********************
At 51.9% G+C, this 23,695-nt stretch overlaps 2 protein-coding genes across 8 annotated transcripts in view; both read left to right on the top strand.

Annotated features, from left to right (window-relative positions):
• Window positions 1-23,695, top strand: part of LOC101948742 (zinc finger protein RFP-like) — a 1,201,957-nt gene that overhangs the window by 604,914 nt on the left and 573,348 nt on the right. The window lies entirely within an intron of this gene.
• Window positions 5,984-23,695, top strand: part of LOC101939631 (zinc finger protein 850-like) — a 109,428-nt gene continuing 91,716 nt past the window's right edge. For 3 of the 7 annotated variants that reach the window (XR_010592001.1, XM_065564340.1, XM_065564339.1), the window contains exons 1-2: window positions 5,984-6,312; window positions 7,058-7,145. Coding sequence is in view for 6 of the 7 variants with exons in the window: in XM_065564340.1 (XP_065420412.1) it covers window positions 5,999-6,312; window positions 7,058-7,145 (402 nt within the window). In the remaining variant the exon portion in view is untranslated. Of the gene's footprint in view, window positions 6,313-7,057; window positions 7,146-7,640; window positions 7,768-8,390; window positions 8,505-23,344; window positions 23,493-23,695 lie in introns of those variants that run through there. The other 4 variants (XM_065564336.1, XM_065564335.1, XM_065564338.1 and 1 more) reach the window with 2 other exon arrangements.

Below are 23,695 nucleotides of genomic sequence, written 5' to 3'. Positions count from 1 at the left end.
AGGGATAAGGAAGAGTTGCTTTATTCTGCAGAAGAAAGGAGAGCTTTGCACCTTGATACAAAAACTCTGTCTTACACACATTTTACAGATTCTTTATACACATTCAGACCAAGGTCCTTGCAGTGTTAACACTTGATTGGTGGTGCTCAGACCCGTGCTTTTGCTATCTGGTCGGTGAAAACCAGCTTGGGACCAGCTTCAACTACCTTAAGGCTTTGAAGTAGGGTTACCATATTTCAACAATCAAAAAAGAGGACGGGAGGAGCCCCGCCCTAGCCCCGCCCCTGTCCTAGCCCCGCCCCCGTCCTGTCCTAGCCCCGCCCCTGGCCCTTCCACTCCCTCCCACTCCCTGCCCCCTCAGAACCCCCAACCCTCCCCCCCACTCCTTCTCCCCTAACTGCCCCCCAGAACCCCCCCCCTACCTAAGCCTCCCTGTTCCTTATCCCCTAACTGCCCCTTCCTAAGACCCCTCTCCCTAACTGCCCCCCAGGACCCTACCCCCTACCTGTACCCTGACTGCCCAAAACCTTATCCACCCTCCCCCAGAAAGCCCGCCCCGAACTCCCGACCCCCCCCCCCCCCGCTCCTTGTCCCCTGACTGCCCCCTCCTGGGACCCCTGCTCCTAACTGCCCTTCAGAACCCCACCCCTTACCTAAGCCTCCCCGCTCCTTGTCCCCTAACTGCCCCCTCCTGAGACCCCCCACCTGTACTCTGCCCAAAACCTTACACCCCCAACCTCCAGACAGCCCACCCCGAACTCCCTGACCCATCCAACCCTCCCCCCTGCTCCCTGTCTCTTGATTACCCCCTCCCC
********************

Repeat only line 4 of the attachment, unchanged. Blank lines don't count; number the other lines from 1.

• Window positions 5,984-23,695, top strand: part of LOC101939631 (zinc finger protein 850-like) — a 109,428-nt gene continuing 91,716 nt past the window's right edge. For 3 of the 7 annotated variants that reach the window (XR_010592001.1, XM_065564340.1, XM_065564339.1), the window contains exons 1-2: window positions 5,984-6,312; window positions 7,058-7,145. Coding sequence is in view for 6 of the 7 variants with exons in the window: in XM_065564340.1 (XP_065420412.1) it covers window positions 5,999-6,312; window positions 7,058-7,145 (402 nt within the window). In the remaining variant the exon portion in view is untranslated. Of the gene's footprint in view, window positions 6,313-7,057; window positions 7,146-7,640; window positions 7,768-8,390; window positions 8,505-23,344; window positions 23,493-23,695 lie in introns of those variants that run through there. The other 4 variants (XM_065564336.1, XM_065564335.1, XM_065564338.1 and 1 more) reach the window with 2 other exon arrangements.